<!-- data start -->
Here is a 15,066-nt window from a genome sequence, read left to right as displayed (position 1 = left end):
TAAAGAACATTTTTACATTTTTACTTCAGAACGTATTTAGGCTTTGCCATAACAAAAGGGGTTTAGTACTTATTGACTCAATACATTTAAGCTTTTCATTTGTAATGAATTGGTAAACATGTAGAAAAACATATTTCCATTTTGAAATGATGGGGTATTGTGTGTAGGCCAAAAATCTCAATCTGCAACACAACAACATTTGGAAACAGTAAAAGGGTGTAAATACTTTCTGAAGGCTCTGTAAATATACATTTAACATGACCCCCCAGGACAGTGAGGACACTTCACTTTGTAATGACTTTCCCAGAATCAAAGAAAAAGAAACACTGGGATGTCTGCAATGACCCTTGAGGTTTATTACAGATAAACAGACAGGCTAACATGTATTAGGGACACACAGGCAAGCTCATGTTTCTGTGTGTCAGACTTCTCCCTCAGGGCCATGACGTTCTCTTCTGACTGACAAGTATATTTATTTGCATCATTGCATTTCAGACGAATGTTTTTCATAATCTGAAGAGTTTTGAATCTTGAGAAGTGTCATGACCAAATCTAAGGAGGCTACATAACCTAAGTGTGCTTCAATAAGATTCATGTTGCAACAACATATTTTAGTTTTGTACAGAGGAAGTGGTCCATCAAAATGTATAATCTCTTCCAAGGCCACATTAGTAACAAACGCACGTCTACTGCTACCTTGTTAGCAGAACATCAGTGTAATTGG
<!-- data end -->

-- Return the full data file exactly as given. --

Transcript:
Here is a 15,066-nt window from a genome sequence, read left to right as displayed (position 1 = left end):
TAAAGAACATTTTTACATTTTTACTTCAGAACGTATTTAGGCTTTGCCATAACAAAAGGGGTTTAGTACTTATTGACTCAATACATTTAAGCTTTTCATTTGTAATGAATTGGTAAACATGTAGAAAAACATATTTCCATTTTGAAATGATGGGGTATTGTGTGTAGGCCAAAAATCTCAATCTGCAACACAACAACATTTGGAAACAGTAAAAGGGTGTAAATACTTTCTGAAGGCTCTGTAAATATACATTTAACATGACCCCCCAGGACAGTGAGGACACTTCACTTTGTAATGACTTTCCCAGAATCAAAGAAAAAGAAACACTGGGATGTCTGCAATGACCCTTGAGGTTTATTACAGATAAACAGACAGGCTAACATGTATTAGGGACACACAGGCAAGCTCATGTTTCTGTGTGTCAGACTTCTCCCTCAGGGCCATGACGTTCTCTTCTGACTGACAAGTATATTTATTTGCATCATTGCATTTCAGACGAATGTTTTTCATAATCTGAAGAGTTTTGAATCTTGAGAAGTGTCATGACCAAATCTAAGGAGGCTACATAACCTAAGTGTGCTTCAATAAGATTCATGTTGCAACAACATATTTTAGTTTTGTACAGAGGAAGTGGTCCATCAAAATGTATAATCTCTTCCAAGGCCACATTAGTAACAAACGCACGTCTACTGCTACCTTGTTAGCAGAACATCAGTGTAATTGG